Complete and continuing coverage of the fatal shootings at Fort Hood on Nov. 5, 2009

Maj. Hasan Solemn, Quiet in First Court Appearance

Army psychiatrist charged with 13 counts of premeditated murder and 32 counts of attempted premeditated murder

By ANGELA K. BROWN
|  Tuesday, Jun 1, 2010  |  Updated 1:17 PM CDT
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Dramatic Photos: The Fort Hood Tragedy

Fort Hood shooting suspect Maj. Nidal Malik Hasan could be permanently paralyzed, according to his lawyer.

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Wearing his Army uniform and sitting solemnly in a wheelchair, the psychiatrist accused of gunning down 13 people at Fort Hood made his first court room appearance Tuesday where his attorneys won a delay in his case.

Maj. Nidal Hasan did not speak much at the hearing, mostly answering questions about the proceedings with a soft: "yes sir."

His attorneys sought a delay in his Article 32 hearing because they needed more time to review reams of documents they recently received and they still need other key documents like the FBI ballistics report on the Nov. 5 shooting.

The Article 32 hearing, which is similar to a civilian grand jury proceeding in which a judge hears witness testimony to determine whether the case should go to trial, is set for Oct. 4.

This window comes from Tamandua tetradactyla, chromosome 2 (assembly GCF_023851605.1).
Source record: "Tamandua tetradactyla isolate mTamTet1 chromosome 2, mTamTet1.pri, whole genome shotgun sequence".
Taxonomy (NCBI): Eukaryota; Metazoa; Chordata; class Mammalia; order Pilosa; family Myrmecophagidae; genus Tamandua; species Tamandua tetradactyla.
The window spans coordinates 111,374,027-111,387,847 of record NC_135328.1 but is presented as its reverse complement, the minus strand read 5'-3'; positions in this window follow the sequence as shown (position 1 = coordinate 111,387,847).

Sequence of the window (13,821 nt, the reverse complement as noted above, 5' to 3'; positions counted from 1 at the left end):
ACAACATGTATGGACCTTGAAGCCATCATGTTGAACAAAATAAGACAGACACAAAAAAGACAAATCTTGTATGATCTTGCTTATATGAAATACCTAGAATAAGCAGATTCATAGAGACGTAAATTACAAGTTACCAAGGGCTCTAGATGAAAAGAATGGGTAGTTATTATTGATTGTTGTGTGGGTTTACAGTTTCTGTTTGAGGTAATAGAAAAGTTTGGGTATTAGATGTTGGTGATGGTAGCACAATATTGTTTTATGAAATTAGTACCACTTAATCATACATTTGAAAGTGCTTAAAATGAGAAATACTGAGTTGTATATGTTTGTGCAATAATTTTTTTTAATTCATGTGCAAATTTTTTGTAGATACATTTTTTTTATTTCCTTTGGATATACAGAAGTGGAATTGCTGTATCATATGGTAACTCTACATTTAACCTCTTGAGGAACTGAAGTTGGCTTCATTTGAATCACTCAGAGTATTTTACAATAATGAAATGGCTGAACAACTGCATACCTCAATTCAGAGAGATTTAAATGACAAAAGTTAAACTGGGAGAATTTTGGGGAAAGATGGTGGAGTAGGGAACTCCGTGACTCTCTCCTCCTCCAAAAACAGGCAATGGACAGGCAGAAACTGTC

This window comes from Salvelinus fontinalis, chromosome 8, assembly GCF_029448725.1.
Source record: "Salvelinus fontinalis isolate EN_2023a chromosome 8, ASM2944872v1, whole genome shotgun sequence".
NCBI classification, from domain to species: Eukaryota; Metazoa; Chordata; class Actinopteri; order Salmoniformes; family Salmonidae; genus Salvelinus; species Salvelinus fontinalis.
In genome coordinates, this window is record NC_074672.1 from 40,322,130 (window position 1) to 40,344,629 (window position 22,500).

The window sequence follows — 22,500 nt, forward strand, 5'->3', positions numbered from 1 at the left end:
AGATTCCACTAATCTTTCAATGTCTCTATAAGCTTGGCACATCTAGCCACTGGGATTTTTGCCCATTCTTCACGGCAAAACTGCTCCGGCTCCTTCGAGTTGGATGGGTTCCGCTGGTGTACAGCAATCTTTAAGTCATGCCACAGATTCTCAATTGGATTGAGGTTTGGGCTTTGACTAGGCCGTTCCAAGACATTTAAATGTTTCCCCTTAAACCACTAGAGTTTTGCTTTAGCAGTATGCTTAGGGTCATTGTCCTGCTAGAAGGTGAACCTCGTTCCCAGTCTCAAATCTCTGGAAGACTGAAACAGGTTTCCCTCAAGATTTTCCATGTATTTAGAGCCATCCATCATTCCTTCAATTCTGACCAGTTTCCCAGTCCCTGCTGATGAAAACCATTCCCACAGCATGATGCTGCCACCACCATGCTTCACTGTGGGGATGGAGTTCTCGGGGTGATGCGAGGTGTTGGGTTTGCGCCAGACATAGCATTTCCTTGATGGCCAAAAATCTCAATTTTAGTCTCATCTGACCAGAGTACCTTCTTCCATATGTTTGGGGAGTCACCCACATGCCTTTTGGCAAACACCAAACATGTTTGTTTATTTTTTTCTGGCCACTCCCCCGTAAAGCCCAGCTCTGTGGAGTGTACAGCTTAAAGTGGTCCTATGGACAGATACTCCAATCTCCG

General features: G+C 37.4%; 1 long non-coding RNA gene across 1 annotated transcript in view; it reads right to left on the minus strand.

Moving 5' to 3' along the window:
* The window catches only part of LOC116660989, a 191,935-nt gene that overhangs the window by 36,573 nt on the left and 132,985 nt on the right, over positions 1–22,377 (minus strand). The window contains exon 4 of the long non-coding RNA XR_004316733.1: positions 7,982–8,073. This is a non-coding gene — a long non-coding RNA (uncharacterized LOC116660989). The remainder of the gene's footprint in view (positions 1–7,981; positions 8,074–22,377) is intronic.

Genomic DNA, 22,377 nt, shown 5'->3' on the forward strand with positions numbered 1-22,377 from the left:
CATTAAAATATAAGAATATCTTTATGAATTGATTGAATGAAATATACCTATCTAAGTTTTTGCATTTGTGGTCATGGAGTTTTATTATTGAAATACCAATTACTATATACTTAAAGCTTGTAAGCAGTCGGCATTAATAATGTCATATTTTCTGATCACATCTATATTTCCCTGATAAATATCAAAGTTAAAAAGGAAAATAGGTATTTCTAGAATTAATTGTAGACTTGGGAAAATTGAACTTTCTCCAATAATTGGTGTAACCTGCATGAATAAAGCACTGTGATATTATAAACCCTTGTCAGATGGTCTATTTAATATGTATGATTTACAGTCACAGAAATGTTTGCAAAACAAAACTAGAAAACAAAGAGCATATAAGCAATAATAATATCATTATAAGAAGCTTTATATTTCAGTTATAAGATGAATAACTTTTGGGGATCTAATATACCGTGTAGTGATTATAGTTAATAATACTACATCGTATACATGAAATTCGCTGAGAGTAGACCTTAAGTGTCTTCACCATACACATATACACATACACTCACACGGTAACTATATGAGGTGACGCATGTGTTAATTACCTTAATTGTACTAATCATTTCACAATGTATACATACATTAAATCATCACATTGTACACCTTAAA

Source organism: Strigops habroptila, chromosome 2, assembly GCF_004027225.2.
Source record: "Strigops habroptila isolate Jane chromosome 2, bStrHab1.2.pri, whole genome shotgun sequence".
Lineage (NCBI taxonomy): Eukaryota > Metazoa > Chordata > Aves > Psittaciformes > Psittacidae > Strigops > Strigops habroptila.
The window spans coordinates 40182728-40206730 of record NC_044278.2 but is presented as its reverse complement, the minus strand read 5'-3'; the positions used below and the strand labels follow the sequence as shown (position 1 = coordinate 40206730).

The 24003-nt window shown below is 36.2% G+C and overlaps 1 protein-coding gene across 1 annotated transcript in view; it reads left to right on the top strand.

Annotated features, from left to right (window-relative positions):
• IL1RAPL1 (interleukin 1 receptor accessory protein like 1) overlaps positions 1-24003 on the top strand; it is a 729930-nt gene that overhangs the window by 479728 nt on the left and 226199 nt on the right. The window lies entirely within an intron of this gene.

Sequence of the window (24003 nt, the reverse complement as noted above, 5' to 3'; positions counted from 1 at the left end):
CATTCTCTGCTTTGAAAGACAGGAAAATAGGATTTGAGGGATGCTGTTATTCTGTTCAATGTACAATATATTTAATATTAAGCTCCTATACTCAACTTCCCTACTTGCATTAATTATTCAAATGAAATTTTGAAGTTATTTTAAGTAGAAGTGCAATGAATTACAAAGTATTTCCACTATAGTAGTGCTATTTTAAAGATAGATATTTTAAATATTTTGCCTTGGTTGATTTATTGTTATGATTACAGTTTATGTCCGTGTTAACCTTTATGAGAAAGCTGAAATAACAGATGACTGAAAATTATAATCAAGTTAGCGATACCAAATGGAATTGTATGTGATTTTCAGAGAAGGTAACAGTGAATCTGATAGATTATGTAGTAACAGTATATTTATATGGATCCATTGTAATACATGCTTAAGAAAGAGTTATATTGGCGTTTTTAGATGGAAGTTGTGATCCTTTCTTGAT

Before Tuesday's one-hour hearing, Hasan was flanked by military police as he rolled his wheelchair into the courtroom and up to the defense table. Hasan, who was paralyzed after being shot by military police the day of the shootings, answered "yes, sir" or "I understand, sir" when asked if he understood his rights, if he had read the charges against him and if he knew his right to a speedy trial.

He is charged with 13 counts of premeditated murder and 32 counts of attempted premeditated murder in the worst shooting on a U.S. military post.

Col. Michael Mulligan, the lead prosecutor, objected to the delay and said prosecutors would be ready to proceed in July.

Col. James L. Pohl, a military judge who is acting as the investigating officer in the Fort Hood shooting case, said that during the Article 32 hearing, he planned to call the 32 injured victims as witnesses. He also said authorities had not decided whether to seek the death penalty.

If convicted, Hasan could be sentenced to death only if the military jurors determine there is an aggravating factor, according to military law. Last month, prosecutors sent a notice to defense attorney John Galligan listing one aggravating factor in the case: that more than one person was killed in the same incident.

Experts have said prosecutors would not send such a notice unless they planned to seek the death penalty.

While Tuesday's hearing was the second for Hasan, it is the first time he's appeared in a Fort Hood courtroom. His initial hearing -- two weeks after the shootings -- was held in his hospital room at San Antonio's Brooke Army Medical Center.

Hasan was treated at the San Antonio facility until his April transfer to the Bell County Jail, which houses military suspects for nearby Fort Hood. The military justice system does not have bail for defendants.
 

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